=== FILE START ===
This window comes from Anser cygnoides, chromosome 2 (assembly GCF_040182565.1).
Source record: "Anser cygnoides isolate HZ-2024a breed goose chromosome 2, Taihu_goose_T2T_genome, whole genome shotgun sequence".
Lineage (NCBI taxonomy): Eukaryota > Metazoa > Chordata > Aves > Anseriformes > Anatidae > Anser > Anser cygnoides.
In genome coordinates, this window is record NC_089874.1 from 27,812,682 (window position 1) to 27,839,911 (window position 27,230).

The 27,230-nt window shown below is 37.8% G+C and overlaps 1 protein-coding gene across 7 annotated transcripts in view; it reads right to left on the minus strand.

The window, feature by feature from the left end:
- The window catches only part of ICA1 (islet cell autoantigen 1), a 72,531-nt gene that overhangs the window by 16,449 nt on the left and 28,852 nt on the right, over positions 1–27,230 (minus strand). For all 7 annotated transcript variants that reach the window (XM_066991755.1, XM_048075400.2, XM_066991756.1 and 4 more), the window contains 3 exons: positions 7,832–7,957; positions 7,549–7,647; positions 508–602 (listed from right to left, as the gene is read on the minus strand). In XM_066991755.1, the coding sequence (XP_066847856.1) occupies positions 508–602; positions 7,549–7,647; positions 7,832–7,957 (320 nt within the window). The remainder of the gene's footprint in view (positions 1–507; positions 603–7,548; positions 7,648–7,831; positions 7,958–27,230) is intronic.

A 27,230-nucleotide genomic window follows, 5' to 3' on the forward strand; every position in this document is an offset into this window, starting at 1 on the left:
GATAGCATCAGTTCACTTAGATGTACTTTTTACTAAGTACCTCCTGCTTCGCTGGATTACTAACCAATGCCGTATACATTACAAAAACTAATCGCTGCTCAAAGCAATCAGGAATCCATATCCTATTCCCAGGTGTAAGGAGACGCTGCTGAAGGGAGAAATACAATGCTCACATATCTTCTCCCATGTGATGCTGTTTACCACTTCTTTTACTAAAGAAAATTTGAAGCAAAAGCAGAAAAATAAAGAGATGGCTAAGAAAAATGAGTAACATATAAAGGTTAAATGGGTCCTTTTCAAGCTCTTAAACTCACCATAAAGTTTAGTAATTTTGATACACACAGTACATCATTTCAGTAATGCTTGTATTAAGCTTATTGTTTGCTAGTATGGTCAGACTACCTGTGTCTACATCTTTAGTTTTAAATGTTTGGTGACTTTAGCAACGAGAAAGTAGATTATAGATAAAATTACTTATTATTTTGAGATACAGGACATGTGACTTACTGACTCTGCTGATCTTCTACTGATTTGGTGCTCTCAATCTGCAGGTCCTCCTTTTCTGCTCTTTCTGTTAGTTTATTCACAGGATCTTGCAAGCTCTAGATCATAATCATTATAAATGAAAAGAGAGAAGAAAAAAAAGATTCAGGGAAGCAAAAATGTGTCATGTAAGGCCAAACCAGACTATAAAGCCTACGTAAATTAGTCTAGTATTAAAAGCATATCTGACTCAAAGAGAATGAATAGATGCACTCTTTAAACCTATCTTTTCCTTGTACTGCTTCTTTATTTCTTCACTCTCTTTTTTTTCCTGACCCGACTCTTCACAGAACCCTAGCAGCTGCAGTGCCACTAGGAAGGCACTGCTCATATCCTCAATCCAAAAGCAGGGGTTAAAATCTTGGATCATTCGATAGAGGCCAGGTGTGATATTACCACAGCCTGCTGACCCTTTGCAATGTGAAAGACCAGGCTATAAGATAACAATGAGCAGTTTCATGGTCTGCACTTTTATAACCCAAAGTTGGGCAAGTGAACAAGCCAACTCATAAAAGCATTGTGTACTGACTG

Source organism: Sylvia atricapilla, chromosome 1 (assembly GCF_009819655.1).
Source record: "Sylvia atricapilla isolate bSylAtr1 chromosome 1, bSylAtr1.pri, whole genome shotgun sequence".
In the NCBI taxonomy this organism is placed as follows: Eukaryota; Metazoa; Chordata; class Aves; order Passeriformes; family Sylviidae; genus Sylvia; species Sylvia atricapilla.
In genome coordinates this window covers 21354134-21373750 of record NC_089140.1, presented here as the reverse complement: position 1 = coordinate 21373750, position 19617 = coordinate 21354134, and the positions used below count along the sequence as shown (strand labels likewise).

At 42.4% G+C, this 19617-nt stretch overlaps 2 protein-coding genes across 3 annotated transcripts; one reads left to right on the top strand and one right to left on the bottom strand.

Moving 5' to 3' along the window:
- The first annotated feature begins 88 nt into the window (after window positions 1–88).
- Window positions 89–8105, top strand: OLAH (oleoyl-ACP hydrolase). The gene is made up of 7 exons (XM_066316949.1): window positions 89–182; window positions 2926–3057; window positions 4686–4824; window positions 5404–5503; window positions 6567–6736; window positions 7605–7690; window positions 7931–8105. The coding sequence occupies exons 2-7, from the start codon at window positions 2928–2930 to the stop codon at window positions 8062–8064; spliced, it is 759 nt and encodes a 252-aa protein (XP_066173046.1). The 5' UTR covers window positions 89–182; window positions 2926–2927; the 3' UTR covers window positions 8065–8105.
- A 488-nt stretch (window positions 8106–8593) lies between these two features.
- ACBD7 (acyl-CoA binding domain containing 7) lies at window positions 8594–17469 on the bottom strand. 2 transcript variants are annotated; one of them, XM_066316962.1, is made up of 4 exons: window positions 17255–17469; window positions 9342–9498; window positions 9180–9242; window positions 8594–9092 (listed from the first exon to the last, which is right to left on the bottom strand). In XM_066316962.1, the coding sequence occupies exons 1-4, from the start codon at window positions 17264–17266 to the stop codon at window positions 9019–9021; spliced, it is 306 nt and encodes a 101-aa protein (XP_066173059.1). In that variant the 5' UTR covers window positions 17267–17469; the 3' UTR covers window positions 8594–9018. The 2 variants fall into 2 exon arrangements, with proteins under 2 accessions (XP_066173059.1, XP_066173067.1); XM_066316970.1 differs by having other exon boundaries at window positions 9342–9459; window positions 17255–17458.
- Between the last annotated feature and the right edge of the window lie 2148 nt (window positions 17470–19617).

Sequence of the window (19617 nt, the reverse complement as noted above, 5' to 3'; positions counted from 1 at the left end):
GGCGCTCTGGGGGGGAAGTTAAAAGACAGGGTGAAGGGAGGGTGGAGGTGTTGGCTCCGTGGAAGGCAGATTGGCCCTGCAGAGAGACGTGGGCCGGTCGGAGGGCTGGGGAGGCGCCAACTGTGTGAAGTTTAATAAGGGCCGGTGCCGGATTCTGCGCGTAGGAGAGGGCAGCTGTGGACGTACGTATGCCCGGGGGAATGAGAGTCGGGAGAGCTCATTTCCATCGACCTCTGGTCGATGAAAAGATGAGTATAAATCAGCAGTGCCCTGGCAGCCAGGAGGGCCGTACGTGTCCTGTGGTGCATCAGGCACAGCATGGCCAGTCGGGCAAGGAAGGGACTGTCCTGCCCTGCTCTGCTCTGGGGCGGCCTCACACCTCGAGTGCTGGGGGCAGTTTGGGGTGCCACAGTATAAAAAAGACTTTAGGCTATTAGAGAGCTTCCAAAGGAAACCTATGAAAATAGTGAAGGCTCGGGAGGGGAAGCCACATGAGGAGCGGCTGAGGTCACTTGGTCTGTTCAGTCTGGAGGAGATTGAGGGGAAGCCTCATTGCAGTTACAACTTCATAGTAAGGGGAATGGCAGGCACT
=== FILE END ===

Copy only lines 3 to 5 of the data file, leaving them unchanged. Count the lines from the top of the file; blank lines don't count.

Lineage (NCBI taxonomy): Eukaryota > Metazoa > Chordata > Aves > Anseriformes > Anatidae > Anser > Anser cygnoides.
In genome coordinates, this window is record NC_089874.1 from 27,812,682 (window position 1) to 27,839,911 (window position 27,230).

The 27,230-nt window shown below is 37.8% G+C and overlaps 1 protein-coding gene across 7 annotated transcripts in view; it reads right to left on the minus strand.